In my pickup Fiat, I was mostly 70-80 behind a truck anyway, because at 120kph it’s only 15km from the absolute top speed, and I suspect it would have broken with general relativity if you got too close to top speed. Perhaps it had to be charged every two metres.
The Swedish motorway range has finished close to 160-180 kilometers from just over 300 promised according to the WLTP.
It is possible to talk about. How do Swedes feel about their petrol stations? Are they wounded in pride? Should they be hidden? displaced?
At least that’s what it looks like for a poor northern baguette who comes rolling in a little blue hair dryer with a tent as a roof. Because here at home I look out the window and think ‘Aha! Petrol station. And it has chargers. Cute – good. “
At a length of about 500,000 meters Swedish E18, I was constantly told that there must be gas stations. But I saw few of them.
Damn as many Max, McDonald’s and Burger King as you promised me, without seeing too many of them too.
Sometimes the wings of a yellow gull protruded from the wood, but other than that, it was only the signs along the way that revealed that there was something more than bark beetles in the immediate vicinity. Here it was not only possible to observe the chargers with eyes.
Without the app, I’m lost in the desert.
The mood was not improved by the fact that I had to start with a nearly empty battery from Stockholm. A garage with not a single charger inside is considered offensive to a Norwegian in 2022.
I had to get about 9-10 charges from Oslo to Stockholm and back. How many chargers I don’t remember exactly – because I have connected to several chargers. Or at least I did.
Someone can not connect to the car. Some could not connect to the Internet. Someone seems to be charging my car without paying me, while the app synchronously with my fifth attempt to connect can tell that the entire charging network had problems. Was it me who was the problem?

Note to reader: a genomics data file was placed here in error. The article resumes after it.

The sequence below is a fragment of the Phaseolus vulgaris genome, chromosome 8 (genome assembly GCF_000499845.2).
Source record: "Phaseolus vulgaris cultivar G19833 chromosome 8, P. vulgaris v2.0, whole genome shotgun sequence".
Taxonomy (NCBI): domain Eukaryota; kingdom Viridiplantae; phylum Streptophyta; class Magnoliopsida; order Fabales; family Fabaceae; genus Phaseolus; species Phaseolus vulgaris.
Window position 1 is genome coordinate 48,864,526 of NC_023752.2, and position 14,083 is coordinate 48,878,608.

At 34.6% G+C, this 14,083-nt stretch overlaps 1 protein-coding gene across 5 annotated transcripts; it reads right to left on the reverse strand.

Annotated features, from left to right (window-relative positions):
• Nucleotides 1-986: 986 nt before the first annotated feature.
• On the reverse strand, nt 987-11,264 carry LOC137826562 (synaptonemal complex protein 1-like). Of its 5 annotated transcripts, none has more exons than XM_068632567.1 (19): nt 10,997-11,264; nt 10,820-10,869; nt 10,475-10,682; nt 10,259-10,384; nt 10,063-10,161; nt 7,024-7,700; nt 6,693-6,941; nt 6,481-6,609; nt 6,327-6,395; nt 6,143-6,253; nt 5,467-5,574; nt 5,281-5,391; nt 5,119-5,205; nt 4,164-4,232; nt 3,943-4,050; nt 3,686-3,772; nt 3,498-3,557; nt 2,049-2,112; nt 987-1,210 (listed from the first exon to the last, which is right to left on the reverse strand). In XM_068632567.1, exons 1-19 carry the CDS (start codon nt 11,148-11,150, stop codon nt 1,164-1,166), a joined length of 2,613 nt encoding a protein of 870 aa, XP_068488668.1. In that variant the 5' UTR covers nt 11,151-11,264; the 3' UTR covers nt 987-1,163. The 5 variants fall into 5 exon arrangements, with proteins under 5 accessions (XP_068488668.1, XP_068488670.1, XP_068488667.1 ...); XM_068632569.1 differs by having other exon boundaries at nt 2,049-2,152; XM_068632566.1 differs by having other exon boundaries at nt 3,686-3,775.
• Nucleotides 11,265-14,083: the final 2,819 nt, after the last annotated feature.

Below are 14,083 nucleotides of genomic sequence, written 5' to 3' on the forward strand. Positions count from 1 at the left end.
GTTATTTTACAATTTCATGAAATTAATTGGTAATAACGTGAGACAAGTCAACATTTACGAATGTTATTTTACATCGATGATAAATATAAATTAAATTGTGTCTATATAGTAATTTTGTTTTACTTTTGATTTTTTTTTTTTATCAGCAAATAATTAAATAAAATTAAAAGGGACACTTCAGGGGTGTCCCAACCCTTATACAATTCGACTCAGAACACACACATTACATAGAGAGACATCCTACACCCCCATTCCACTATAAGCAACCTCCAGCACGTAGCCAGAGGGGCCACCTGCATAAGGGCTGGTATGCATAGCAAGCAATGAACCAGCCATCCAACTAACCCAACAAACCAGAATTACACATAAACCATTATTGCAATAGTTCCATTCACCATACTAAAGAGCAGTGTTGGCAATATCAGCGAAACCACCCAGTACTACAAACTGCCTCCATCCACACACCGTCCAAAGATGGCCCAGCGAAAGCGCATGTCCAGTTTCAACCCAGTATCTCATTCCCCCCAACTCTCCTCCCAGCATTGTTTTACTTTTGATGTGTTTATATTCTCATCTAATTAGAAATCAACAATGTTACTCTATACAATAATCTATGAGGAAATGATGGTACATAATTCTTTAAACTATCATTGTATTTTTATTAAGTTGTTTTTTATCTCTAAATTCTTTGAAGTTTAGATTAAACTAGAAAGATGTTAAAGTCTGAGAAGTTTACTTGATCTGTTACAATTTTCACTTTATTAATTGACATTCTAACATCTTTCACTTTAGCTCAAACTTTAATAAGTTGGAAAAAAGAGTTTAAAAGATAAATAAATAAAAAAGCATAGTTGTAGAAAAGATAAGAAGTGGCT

And even if everything is working 100 percent as planned, the chargers must be connected in a certain order. It seems that what needs to be pressed first by the app or the charger is important, and for some it is right to connect the cable first, while for others it should be done last so that an error message does not appear.
Even at its best and most maintained, the infrastructure is no better user-friendly than the video player of the 1980s.
I’ve been charged in two places with no drama. One of the fast chargers from EON in Karlstad was great and didn’t give a single error message. Although the connection is slow, the Mer shipper near the border with Norway also got the job done.
But by far, most Swedish chargers made me desperately want to refuel my Fiat, light it up, and take the bus home again.
Sometimes the accusation is complained of in Norway, and of course we have to file a complaint. We haven’t finished building. But the Swedes didn’t even start. I can think of no greater culture shock than driving an electric car outside Norway.